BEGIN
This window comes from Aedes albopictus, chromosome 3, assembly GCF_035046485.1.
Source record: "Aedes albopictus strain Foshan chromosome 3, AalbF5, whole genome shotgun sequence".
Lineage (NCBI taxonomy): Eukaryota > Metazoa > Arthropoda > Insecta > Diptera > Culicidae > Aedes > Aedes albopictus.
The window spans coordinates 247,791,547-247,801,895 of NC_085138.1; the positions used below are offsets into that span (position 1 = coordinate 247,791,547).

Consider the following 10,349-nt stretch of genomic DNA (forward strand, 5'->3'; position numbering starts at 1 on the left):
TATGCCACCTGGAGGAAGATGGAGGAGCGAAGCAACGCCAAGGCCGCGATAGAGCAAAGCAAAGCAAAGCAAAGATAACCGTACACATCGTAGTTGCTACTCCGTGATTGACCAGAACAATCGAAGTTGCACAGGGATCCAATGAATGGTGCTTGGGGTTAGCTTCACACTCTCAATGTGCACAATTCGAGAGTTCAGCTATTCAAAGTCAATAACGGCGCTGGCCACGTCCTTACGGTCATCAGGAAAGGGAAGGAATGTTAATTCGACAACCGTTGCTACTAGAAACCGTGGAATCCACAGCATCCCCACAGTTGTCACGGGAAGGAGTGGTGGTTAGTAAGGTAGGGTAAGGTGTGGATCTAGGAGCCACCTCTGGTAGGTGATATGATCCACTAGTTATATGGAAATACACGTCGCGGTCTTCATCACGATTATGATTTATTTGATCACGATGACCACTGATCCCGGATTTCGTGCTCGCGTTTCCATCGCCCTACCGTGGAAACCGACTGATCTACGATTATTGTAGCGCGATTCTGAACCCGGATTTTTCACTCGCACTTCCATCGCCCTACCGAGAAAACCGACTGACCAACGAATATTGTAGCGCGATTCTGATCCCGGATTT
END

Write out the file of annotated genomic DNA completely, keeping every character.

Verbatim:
This window comes from Aedes albopictus, chromosome 3, assembly GCF_035046485.1.
Source record: "Aedes albopictus strain Foshan chromosome 3, AalbF5, whole genome shotgun sequence".
Lineage (NCBI taxonomy): Eukaryota > Metazoa > Arthropoda > Insecta > Diptera > Culicidae > Aedes > Aedes albopictus.
The window spans coordinates 247,791,547-247,801,895 of NC_085138.1; the positions used below are offsets into that span (position 1 = coordinate 247,791,547).

Consider the following 10,349-nt stretch of genomic DNA (forward strand, 5'->3'; position numbering starts at 1 on the left):
TATGCCACCTGGAGGAAGATGGAGGAGCGAAGCAACGCCAAGGCCGCGATAGAGCAAAGCAAAGCAAAGCAAAGATAACCGTACACATCGTAGTTGCTACTCCGTGATTGACCAGAACAATCGAAGTTGCACAGGGATCCAATGAATGGTGCTTGGGGTTAGCTTCACACTCTCAATGTGCACAATTCGAGAGTTCAGCTATTCAAAGTCAATAACGGCGCTGGCCACGTCCTTACGGTCATCAGGAAAGGGAAGGAATGTTAATTCGACAACCGTTGCTACTAGAAACCGTGGAATCCACAGCATCCCCACAGTTGTCACGGGAAGGAGTGGTGGTTAGTAAGGTAGGGTAAGGTGTGGATCTAGGAGCCACCTCTGGTAGGTGATATGATCCACTAGTTATATGGAAATACACGTCGCGGTCTTCATCACGATTATGATTTATTTGATCACGATGACCACTGATCCCGGATTTCGTGCTCGCGTTTCCATCGCCCTACCGTGGAAACCGACTGATCTACGATTATTGTAGCGCGATTCTGAACCCGGATTTTTCACTCGCACTTCCATCGCCCTACCGAGAAAACCGACTGACCAACGAATATTGTAGCGCGATTCTGATCCCGGATTT